“Dark” flagrantly violates that dictum. While the episodes contain several references to World War I and other historical occurrences, they scrupulously avoid the Nazi period. The characters travel through numerous years — 1921, 1911, 1986 — while leapfrogging those between 1933 and 1945. The gap becomes embarrassing in the sections set in 1953, a mere eight years after Hitler’s fall. Neither the town nor any of inhabitants appear to have experienced the war. Surveying the bodies of two murdered children, a gray-clad, Teutonic policeman asks, “Who could have done such a thing?” One answer might be, “the same people who recently butchered one and half million Jewish children.”

“Babylon Berlin” and “Dark” were critical and commercial successes. But more than just weeks-long escapes from lockdown, the series provide poignant — and contrasting — insights into the role of memory in Germany today. Both serve as cautionary tales for a country debating the ways its ghastly past still determines its present and future.

One side of the debate, the center-left lead by Angela Merkel and the Christian Democrats, remains committed to confronting Nazism and combating attempts to excuse or revive it. This is the generation of German leaders who successfully eliminated the “we were only fighting for our country” narrative popular in the first decades after the war, and which, as late as 1985, compelled President Ronald Reagan to visit the scene of SS graves in Bitburg. Monuments to Germany’s war dead have been replaced by memorials to the millions they exterminated. “Remembering the crimes is a responsibility which never ends. It belongs inseparably to our country,” Merkel declared at Auschwitz last year. “It is part of our national identity, our self-understanding as an enlightened and free society.”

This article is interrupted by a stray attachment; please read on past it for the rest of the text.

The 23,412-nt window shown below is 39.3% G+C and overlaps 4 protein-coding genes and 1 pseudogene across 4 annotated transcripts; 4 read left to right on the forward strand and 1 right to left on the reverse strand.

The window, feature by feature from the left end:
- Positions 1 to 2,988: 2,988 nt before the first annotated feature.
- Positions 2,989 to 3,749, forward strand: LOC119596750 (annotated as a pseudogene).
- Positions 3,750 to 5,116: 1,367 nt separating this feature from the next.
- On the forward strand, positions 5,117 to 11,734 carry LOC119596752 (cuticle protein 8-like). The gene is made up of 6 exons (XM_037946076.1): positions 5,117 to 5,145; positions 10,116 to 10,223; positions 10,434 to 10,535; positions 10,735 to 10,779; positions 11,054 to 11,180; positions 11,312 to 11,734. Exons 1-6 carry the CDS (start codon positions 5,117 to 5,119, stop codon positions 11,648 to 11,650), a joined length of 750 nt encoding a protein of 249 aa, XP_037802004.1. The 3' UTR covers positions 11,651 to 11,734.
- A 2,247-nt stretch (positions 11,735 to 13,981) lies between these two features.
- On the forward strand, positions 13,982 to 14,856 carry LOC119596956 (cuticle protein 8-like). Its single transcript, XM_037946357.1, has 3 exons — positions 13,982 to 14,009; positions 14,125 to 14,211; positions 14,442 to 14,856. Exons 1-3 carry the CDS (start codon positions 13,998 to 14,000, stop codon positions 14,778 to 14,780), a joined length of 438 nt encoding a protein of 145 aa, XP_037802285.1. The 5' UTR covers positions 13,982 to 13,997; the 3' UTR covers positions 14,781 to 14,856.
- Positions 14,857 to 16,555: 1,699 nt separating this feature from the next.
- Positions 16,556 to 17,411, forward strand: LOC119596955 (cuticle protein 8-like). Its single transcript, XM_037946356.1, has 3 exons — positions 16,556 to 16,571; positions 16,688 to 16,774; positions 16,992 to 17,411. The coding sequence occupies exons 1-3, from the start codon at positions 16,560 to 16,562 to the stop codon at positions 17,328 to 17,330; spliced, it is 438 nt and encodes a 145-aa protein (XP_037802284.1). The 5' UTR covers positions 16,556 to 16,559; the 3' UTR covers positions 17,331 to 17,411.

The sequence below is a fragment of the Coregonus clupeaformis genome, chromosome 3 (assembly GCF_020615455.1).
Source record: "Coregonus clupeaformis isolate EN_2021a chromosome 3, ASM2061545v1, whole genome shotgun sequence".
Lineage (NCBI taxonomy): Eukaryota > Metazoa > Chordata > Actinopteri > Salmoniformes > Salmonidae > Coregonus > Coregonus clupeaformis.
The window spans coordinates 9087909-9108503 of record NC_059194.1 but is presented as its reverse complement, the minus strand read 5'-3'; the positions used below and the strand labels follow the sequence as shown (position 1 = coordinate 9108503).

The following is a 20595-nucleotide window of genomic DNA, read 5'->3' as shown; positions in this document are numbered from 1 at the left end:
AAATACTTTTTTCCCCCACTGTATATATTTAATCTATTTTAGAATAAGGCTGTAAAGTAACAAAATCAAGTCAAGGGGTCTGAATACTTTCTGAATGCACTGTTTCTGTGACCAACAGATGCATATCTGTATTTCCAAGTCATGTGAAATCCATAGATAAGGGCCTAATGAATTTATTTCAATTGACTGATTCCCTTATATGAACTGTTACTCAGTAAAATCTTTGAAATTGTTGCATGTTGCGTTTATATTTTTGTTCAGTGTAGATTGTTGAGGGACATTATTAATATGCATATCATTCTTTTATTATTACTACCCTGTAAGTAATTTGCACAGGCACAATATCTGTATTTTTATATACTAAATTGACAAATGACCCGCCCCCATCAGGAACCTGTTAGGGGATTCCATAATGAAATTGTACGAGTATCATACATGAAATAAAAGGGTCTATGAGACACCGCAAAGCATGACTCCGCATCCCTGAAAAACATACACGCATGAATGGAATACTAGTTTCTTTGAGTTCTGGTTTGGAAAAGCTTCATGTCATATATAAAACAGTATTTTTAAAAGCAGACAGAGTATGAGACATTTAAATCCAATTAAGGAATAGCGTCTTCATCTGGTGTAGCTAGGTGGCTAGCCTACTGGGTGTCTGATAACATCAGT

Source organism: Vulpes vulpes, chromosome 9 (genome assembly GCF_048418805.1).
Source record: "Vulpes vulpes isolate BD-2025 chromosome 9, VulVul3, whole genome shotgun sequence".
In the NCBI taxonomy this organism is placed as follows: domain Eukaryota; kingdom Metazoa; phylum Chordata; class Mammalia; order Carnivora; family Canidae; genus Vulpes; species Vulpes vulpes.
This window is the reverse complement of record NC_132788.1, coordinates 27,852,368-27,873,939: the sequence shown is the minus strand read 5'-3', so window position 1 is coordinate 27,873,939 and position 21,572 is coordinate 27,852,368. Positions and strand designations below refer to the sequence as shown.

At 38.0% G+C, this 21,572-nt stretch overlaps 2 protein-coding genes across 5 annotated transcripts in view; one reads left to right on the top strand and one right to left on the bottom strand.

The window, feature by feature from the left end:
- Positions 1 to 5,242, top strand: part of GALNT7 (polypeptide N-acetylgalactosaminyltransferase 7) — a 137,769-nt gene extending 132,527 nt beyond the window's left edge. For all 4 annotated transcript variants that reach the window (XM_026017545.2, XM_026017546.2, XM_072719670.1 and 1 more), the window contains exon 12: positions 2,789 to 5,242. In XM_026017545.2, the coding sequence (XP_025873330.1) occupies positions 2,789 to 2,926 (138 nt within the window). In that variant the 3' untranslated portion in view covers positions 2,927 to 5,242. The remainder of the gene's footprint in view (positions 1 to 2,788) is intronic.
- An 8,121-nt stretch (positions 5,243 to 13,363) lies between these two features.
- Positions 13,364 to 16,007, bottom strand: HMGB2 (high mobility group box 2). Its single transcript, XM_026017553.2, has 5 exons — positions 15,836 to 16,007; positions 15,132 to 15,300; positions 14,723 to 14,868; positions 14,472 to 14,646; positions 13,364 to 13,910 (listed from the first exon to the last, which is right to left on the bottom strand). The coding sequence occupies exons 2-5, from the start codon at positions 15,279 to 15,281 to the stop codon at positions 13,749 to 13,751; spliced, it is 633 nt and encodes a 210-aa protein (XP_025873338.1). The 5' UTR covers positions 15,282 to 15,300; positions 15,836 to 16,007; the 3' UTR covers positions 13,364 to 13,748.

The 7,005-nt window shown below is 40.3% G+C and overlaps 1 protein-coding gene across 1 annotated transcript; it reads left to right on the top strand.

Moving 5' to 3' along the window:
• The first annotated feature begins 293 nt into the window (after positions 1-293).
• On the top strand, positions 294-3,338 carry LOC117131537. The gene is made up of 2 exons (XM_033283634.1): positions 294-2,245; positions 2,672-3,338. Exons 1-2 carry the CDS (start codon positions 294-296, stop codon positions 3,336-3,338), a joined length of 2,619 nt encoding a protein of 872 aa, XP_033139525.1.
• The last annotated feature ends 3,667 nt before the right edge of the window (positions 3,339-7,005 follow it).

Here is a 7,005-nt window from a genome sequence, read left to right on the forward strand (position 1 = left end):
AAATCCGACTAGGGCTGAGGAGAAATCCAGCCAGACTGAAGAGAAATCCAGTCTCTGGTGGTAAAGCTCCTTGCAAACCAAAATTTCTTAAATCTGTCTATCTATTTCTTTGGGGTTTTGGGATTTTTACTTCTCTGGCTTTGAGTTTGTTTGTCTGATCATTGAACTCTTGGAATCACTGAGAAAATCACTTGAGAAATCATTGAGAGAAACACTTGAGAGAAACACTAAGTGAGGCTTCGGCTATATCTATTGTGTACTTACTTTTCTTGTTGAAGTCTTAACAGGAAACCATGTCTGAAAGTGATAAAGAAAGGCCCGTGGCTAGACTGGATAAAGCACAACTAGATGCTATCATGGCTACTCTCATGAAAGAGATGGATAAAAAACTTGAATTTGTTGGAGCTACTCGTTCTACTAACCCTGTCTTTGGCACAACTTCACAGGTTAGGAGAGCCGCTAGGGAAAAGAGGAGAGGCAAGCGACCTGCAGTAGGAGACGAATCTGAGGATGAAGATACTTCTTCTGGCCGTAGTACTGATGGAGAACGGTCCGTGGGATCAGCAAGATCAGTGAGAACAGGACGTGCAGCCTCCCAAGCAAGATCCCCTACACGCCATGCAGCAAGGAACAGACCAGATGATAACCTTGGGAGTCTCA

The countervailing wave, formally represented by the Alternative for Germany (AfD) party but backed by underground neo-Nazi movements, seeks to downplay, dismiss or even celebrate the Third Reich years. AfD leader Alexander Gauland urged his countrymen to “reclaim their past” and “be proud of the achievements of German soldiers in two world wars.” In the 1,000-year history of his people, Gauland added, the Nazis and the Holocaust were mere “bird shit.” Björn Höcke, another AfD head, went further, condemning the “stupid politics of coming to grips with the [Nazi] past that cripple us,” and the Germans who “planted a [Holocaust] monument of shame in the heart of their capital.”

Such outrages once were rare in Germany, which largely avoided the wave of far-right populist governments sweeping Eastern Europe, Italy and Austria. Until recent years, there was no significant German counterpart to France’s influential National Front. But bolstered by the same anti-immigration sentiments and rising Euroscepticism, the German right has burgeoned. Winning 94 Bundestag seats in the 2017 national elections, AfD became the Federal Republic’s third-largest party. “We will hunt Mrs. Merkel and whomever else,” Gauland exulted. “And we will take our country and our people back.”